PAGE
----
During and after a highly contentious case involving children, achieving a healthy co-parenting relationship can seem like a hopeless undertaking. Overwhelmed by anger, hurt, and sadness perceived to be caused by the other parent, the thought of respecting and trusting that person ever again seems laughable. However, respect and trust are the foundations of a successful co-parenting relationship. In order to move from high conflict to positive co-parenting, parents need to re-establish (or establish) these essential components.
RESPECT: THE FIRST COMPONENT
Any healthy, positive co-parenting relationship begins with respect. Respect is the first prerequisite of successful co-parenting. Without respect, nothing else can be built. Respect is a mutual acknowledgement by both parents of the other’s rights, opinions, and boundaries. Respect is essential in co-parenting for the following reasons:
- Increases the Emotional Well-Being of Children. Showing respect for each other creates a safe and stable environment for children. Children obviously benefit from watching their parents interact consistently in a kind and civil way.
- Provides Positive Role Modeling. Parents are the leading role models for their children. Showing respect for each other sets a positive example for children and teaches them to engage respectfully with other people. This then leads to healthier personal relationships for them in the future.
- Creates Cooperation. Cooperation is crucial in co-parenting. When parents respect each other, they further the feelings of cooperation, making it easier to work together in mutual decision-making regarding their children.
- Leads to Productive Conflict Resolution. Respect, and being respectful, during disagreements with the other parent leads to more productive resolutions. Conflict is going to occur, but devolving to disrespect and making cutting comments never leads to a good outcome.
TRUST: THE SECOND COMPONENT
Trust is the connector that allows parents to work together effectively in co-parenting. Trust flows from respect. Without trust, parents will not be able to share information, make joint decisions, or align their parenting. Trust is essential in co-parenting for the following reasons:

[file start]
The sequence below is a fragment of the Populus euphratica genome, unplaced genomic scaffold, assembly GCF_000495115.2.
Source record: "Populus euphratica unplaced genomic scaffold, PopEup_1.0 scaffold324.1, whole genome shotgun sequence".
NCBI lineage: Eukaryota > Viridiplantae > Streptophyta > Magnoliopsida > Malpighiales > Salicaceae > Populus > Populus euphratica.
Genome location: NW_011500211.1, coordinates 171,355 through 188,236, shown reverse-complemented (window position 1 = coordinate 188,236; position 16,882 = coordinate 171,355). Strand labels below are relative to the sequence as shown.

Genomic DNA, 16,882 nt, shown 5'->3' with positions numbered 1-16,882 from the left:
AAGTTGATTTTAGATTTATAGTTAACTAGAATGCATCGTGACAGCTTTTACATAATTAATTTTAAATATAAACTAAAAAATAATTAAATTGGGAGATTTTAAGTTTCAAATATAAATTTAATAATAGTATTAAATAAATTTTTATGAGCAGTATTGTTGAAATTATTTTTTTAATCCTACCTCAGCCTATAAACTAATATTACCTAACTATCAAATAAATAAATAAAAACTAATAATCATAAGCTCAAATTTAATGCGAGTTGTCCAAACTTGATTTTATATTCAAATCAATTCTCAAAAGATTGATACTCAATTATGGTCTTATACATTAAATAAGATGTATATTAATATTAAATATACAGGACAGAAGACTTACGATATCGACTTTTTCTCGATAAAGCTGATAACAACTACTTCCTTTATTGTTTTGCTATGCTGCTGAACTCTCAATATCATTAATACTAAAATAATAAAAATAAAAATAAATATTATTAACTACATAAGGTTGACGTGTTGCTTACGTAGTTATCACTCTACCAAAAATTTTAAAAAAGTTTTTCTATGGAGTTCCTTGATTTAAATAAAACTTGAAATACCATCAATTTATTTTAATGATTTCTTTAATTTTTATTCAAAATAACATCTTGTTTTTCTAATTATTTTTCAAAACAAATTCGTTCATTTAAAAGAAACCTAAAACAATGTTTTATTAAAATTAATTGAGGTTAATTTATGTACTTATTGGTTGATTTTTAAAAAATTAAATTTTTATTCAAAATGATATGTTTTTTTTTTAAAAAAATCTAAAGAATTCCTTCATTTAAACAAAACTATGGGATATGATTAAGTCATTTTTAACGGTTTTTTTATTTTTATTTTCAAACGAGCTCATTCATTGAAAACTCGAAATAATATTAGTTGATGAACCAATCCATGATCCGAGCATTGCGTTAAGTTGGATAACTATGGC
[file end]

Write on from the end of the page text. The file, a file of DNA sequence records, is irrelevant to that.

- Acceptance of Other Parent’s Reliability. Trusting the other parent means that you feel you can rely on the other parent to satisfy their responsibilities and commitments. Trust leads to believing that the other parent will do what they should and said they would.
- Decreases Stress. This is a natural progression once a parent believes that the other parent is reliable. With trust, co-parents will spend less time worrying about the other’s intentions and ability to fulfill their obligations. This would obviously then lead to a more positive co-parenting relationship.
- Leads to Effective Joint Decision Making. Trust is critical for parents making decisions together. Parents can work together more efficiently for their children’s best interests when they mutually trust each other’s judgment.
RE-ESTABLISHING (OR, ESTABLISHING) RESPECT & TRUST*
In order to re-establish (or, establish) respect and trust, parents can take the following actions:
- Support the other parent’s relationship with the children with regular contact (in-person and virtually).
- Have the children ready and on-time for the exchange to the other parent.
- Not argue or create conflict during the exchanges of the children.
- Allow the children to take their favorite things to and from each parent’s homes.
- Follow comparable routines at each parent’s home.
- Support relationships with other important people in the children’s lives (i.e., grandparents; stepparents; siblings; etc.)
- Remain flexible with schedules when the children have special events with the other parent or other parent’s family members.
- Give advance notice to the other parent regarding necessary changes in the time-sharing schedule or when special events occur.
- Provide recognition to the other parent when they do things better or differently in a positive way in their co-parenting,
Respect and trust are the essential components of positive co-parenting. They create a healthy environment for children to thrive emotionally and make it easier for parents to work together for the benefit of their children. If, through a high conflict case involving the children, trust and respect have been damaged, these can be repaired. Ultimately, shifting from a high-conflict relationship to a positive co-parenting one helps everyone involved, especially those that matter the most to both parents—the children. If you would like to discuss co-parenting issues or any other family law issue, please schedule a consultation today.
*From Martha Kline Pruett, PhD, MSL, ABPP’s presentation “Too Much Conflict, Not Enough Trust and Respect